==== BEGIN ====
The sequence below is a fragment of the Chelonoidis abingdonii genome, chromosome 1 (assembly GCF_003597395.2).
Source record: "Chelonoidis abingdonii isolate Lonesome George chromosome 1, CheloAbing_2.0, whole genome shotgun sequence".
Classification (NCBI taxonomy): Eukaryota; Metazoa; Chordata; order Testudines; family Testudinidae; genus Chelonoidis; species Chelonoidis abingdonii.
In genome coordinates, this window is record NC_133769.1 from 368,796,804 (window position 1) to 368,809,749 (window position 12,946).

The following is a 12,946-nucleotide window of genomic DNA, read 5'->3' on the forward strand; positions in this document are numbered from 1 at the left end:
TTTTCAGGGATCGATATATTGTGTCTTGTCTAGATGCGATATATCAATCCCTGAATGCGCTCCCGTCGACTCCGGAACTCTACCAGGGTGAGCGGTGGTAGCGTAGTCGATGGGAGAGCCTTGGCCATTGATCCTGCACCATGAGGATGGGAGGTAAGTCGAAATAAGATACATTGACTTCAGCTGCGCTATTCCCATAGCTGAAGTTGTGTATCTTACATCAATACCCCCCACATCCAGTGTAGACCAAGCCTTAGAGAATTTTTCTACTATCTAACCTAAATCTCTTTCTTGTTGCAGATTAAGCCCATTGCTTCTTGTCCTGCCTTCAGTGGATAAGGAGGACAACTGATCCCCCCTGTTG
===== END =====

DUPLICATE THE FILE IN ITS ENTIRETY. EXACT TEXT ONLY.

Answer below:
The sequence below is a fragment of the Chelonoidis abingdonii genome, chromosome 1 (assembly GCF_003597395.2).
Source record: "Chelonoidis abingdonii isolate Lonesome George chromosome 1, CheloAbing_2.0, whole genome shotgun sequence".
Classification (NCBI taxonomy): Eukaryota; Metazoa; Chordata; order Testudines; family Testudinidae; genus Chelonoidis; species Chelonoidis abingdonii.
In genome coordinates, this window is record NC_133769.1 from 368,796,804 (window position 1) to 368,809,749 (window position 12,946).

The following is a 12,946-nucleotide window of genomic DNA, read 5'->3' on the forward strand; positions in this document are numbered from 1 at the left end:
TTTTCAGGGATCGATATATTGTGTCTTGTCTAGATGCGATATATCAATCCCTGAATGCGCTCCCGTCGACTCCGGAACTCTACCAGGGTGAGCGGTGGTAGCGTAGTCGATGGGAGAGCCTTGGCCATTGATCCTGCACCATGAGGATGGGAGGTAAGTCGAAATAAGATACATTGACTTCAGCTGCGCTATTCCCATAGCTGAAGTTGTGTATCTTACATCAATACCCCCCACATCCAGTGTAGACCAAGCCTTAGAGAATTTTTCTACTATCTAACCTAAATCTCTTTCTTGTTGCAGATTAAGCCCATTGCTTCTTGTCCTGCCTTCAGTGGATAAGGAGGACAACTGATCCCCCCTGTTG